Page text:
No new outbreaks occurred after Jacob ordered that all drinking water be boiled. The Wheelers and the Jones rushed to catch up with the wagon train, but discovered that it had been attacked by Cheyenne warriors. All of the emigrants had been wiped out, aside from Naomi, who first became a captive and later, a wife of a Cheyenne chief Prairie Fire (Jay Tavare). The Wheelers and the Jones families were also attacked by Cheyenne warriors. They managed to repulse the attack, but Jacob ended up seriously wounded by an arrow in his chest. The surviving emigrants tried to move on with a wounded Jacob, but the juts and bumps of the trail made it impossible for him to endure the pain. Instead, he insisted that Thunder Heart Woman, Jethro, Mr. Jones and the children continue west to California without him, since he would only prevent them from crossing the Sierra Nevada Mountains before winter. They left him behind with great reluctance.

The period that Jacob spent east of the Sierra Nevada Mountains allowed him to wallow in loneliness and grief over the separation from his family. But he remained determined to find them. And it took him another four to five years before he finally did. Becoming a member of John Charles Frémont’s California Volunteer Militia during the Mexican-American War allowed Jacob to scour the region for signs or news of his remaining family. Five years passed before he finally came upon the ranch that Jethro and Thunder Heart Woman had settled. Jacob also discovered that in the intervening years, his brother and wife had considered him dead, began a relationship and had a child – a little girl named Cornflower. Devastated by this turn of events, Jacob decided not to reveal himself to his family. At least not openly. Instead, he left the wooden medicine wheel necklace that Thunder Heart Woman had given him when they first met to his youngest child, Jacob High Cloud. Another five years passed before Jacob finally reconciled with his family, due to the efforts of his daughter, Margaret Light Shines.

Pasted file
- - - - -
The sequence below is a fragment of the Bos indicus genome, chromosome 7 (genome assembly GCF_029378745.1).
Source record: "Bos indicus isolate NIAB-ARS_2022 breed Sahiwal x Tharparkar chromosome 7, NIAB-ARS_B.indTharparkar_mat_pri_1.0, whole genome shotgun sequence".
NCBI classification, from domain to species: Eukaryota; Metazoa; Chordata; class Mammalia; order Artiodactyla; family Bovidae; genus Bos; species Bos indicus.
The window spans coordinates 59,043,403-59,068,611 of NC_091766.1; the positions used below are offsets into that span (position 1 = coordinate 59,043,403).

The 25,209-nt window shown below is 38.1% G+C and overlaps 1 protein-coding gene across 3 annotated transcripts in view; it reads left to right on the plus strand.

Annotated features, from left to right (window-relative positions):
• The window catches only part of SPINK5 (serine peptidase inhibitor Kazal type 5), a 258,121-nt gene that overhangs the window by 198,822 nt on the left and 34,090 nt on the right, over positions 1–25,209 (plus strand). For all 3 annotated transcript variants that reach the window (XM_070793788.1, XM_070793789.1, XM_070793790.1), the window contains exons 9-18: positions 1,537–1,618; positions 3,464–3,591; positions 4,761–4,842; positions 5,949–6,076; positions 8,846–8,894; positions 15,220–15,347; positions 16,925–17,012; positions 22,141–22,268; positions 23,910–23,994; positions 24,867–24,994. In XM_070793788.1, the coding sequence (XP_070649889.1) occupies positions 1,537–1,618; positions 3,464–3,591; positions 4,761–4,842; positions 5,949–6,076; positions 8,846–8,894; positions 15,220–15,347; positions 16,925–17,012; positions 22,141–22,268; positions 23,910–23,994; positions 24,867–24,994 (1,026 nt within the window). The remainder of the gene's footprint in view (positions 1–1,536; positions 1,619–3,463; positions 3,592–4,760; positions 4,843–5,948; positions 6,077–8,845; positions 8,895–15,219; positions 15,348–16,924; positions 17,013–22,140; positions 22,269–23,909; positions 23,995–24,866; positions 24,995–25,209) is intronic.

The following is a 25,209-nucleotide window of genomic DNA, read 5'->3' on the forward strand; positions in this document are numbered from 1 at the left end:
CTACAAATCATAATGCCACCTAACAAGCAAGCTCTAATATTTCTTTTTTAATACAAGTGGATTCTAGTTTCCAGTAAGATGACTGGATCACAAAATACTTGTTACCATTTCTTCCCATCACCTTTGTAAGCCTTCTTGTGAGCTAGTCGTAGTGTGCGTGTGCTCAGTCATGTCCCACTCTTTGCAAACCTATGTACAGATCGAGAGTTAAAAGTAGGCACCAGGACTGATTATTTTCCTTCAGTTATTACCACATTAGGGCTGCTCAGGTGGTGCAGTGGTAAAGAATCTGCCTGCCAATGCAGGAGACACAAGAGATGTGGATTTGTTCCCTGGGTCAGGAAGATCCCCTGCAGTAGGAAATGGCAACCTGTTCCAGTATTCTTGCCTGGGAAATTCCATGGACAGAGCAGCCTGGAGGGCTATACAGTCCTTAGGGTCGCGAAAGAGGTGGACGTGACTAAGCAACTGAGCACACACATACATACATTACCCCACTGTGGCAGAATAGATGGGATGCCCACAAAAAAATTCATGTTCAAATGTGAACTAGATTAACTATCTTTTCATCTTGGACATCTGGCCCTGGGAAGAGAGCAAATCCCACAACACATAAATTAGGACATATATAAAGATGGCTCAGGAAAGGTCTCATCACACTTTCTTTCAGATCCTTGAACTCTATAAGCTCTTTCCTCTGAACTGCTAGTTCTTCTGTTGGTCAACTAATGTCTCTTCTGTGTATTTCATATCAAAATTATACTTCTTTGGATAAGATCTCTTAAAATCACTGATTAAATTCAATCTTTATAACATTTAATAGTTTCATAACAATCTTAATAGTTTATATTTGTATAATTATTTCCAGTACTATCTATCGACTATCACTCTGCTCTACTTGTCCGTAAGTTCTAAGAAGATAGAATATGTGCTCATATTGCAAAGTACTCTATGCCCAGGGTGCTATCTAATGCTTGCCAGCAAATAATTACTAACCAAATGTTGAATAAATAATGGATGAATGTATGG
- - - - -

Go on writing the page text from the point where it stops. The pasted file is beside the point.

Ever since I first saw ”INTO THE WEST” and especially the above mentioned scene from ”Manifest Destiny”, I have found myself wondering about Jacob’s actions. I understood why he decided not to intrude upon the family that Jethro and Thunder Heart Woman had formed upon their arrival in California. But why did he leave the medicine wheel necklace to young Jacob? Surely, he knew that his family would be aware that he was alive . . . and knew about their situation? Looking back on his action, it struck me as a very passive-aggressive on his part. He lacked the courage to face Jethro and Thunder Heart Woman. And yet, he seemed determined to thwart the happiness they had created . . . as if he was punishing them for continuing their lives without him. Or perhaps Jacob felt a great deal of envy toward Jethro because the latter turned out to be the one who successfully led the family to California, and not him.

Perhaps Jacob had always a passively-aggressive personality from the beginning. His relationship with his Virginia family struck me as being marked by a great deal of passive-aggressive behavior from the start. Jacob seemed determined to be his own man, whether in his enthusiasm for the West, his decision to leave Wheeler or join Jedediah Smith’s expedition over following his brother Nathan to Texas. And yet . . . he never defended himself in the face of their criticism. Instead, he resorted to resentful silence. Why did he constantly fail to defend himself? Was he merely trying to keep the peace? Or did some small part of him fear that his family may have been right about him? It seemed strange than many fans and critics of “INTO THE WEST” seemed to adore Jacob for his seemingly self-assurance and outgoing personality. At the same time, they derided Jethro for being an insecure loser in their eyes. I got the feeling that they were so busy either scorning Jethro or adulating Jacob that they failed to detect the latter’s personal insecurities and darker traits. And Jacob certainly had them by the bucketful.

Did Jacob ever overcome his insecurities? Perhaps. Perhaps not. I wonder if many are aware of this, but it usually takes an individual to overcome his or her faults during an entire lifetime. A good number of people never succeed in overcoming all of their faults. And since “INTO THE WEST” focused more on his and Thunder Heart Woman’s children in the last three episodes, audiences never discovered if he had overcome all of his faults and insecurities. Jacob certainly seemed more at peace in his old age than he did during his first forty years. Perhaps those years of solitude near the Sierra Mountains foothills helped him finally achieve some inner peace.